The news has recently reported the story about the Cleveland Clinic resident, Dr. Lara Kallab, who was fired after making anti-Semitic comments on twitter. Among them, she tweeted that, “I’ll purposely give all the [Jews] the wrong meds.” Not only were people horrified by her comments, but she also lost her job (and possibly career) because of it. However, was her punishment too harsh or not severe enough? My opinion is ...

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Long ago, and far away, I encountered a patient that changed the way I practice. I was with a medical student while examining a middle-aged woman who presented with a dramatic eruption that was probably DRESS syndrome (DRESS syndrome was not yet described). I prescribed prednisone and asked her to come in a few days later so I could assess her progress. She returned – I did not recognize her ...

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An opinion piece published in JAMA suggests the latter: "Protecting the Value of Medical Science in the Age of Social Media and 'Fake News'" The authors argue social media poses a threat to science in several ways:

  • Unfettered publication of unvetted information by sources of unknown reliability.
  • An emerging tactic of decrying disagreeable content as “fake” or part of a “conspiracy.”
  • Opponents of evidence-based research who perpetuate ...

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I use social media.  Specifically, I use Facebook, Twitter, and LinkedIn.  In the beginning, I did so for utilitarian purposes.  As a columnist and aspiring writer of books, these were (and indeed are) useful marketing tools. I have, in the past, carried around a note-pad to jot down ideas.  I was never without my note-pad.  I always wanted a small legal-pad with a blue or black gel-ink pen.  It was my ...

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In academic medicine, promotion depends on the weight of our curricula vitae, measured primarily by the number of papers we publish in peer-reviewed journals. Physicians strive to jump through the hoops of publishing their work in “top” journals ranked by the “impact factor” (yearly average number of citations for a given journal). Yet the “impact factor” of these journals — even those considered most prestigious and most impactful — is ...

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A guest column by the American Society of Anesthesiologists, exclusive to KevinMD.com. It is not uncommon for my patients and their family members to ask for my credentials at the end of our preoperative interview. Despite reaching my forties, my Asian genes have allowed me to maintain a youthful appearance – often causing apprehension about ...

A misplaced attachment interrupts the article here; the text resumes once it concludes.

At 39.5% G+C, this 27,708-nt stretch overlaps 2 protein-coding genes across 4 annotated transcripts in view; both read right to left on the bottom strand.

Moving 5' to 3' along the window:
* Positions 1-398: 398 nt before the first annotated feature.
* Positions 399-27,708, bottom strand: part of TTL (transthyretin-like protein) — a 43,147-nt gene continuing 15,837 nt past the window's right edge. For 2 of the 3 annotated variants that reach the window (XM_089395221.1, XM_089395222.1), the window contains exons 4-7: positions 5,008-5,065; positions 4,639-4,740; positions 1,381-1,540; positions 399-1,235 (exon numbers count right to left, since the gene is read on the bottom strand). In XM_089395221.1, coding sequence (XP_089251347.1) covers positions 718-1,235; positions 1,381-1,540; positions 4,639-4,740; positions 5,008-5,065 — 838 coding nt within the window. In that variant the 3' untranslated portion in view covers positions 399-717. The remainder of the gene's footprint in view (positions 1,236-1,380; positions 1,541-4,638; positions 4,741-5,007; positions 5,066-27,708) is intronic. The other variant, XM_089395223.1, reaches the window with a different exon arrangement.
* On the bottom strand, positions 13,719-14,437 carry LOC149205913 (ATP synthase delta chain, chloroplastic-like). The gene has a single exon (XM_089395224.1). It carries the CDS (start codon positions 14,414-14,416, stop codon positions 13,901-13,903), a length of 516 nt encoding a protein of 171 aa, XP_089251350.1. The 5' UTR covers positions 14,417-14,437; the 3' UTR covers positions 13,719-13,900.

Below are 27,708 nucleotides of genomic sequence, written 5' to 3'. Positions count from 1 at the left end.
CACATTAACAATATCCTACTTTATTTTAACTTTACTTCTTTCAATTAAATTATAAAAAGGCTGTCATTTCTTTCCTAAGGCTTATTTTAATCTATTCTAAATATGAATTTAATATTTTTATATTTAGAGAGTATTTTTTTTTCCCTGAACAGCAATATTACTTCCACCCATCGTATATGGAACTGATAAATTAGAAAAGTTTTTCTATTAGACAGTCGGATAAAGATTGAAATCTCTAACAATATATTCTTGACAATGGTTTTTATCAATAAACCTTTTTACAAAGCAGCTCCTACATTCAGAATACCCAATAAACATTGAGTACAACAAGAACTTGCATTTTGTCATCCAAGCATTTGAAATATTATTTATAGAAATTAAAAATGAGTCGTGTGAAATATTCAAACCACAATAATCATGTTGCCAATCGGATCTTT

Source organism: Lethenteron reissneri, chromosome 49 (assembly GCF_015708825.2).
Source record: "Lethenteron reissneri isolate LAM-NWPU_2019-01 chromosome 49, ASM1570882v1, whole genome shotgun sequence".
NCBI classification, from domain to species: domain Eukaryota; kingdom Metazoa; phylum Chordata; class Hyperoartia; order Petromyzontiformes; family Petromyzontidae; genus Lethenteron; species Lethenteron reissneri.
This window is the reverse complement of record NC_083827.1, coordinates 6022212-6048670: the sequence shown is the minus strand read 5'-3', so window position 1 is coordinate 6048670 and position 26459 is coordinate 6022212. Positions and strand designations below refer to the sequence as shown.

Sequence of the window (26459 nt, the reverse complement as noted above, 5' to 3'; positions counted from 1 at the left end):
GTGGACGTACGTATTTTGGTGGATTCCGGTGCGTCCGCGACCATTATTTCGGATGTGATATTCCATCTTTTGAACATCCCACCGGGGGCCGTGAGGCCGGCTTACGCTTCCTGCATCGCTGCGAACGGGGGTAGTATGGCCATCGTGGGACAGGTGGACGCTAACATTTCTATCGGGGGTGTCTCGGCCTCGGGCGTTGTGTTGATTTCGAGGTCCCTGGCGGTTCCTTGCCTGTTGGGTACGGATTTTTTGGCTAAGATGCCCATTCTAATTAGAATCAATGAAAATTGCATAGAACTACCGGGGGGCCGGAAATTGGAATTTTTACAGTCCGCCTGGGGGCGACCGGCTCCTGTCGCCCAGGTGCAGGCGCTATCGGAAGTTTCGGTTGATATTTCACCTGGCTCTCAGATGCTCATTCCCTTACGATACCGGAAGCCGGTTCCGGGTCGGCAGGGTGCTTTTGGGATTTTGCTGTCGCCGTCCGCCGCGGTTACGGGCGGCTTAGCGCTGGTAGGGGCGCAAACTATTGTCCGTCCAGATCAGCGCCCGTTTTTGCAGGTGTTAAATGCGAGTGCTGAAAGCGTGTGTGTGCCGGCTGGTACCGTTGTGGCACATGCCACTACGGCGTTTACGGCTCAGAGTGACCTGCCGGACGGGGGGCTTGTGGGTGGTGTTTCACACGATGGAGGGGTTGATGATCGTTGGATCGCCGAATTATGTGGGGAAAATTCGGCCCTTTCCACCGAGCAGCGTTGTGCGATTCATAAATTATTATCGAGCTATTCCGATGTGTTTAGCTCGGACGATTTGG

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In early April 2017, a cover of The New Yorker depicting four medical providers sparked a movement within surgery. Women surgeons claimed this illustration as a rallying cry; recreating it proudly with colleagues in the operating room and sharing their images on social media tagged with #NYerORCoverChallenge and #ILookLikeaSurgeon. We were in our fourth year of general surgery residency when we became the ...

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After an orthodontist blogged about an emergency visit where his patient broke her retainer after watching Michael B. Jordan in the blockbuster hit, the Black Panther, the young woman identified herself as the anonymous patient after learning about the story via Twitter. Though she was initially quite embarrassed, she was ultimately good-natured about all of the unexpected publicity. The natural question for many health care providers was ...

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The ad is compelling. A surfer rides a blue wave, seen from below in crystal clear reflection. The Apple Watch on his left arm cuts through the surf, elegant, sparkling ripples trailing behind. Suddenly, it breaks the surface, and the screen lights up, announcing an incoming call. Let’s face it, shall we? We are always connected. We are always wired in. We are always on. We have become a world of interconnected people, ...

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There is a movement afoot. I can feel it. I can see it. Women in medicine are no longer going to tolerate the subtle and not so subtle discrimination that has stymied their career growth. They are not going to be complacent while their male colleagues are paid higher salaries, offered speaking engagements and research opportunities and promoted at a greater rate. Women in medicine are pulling together in an ...

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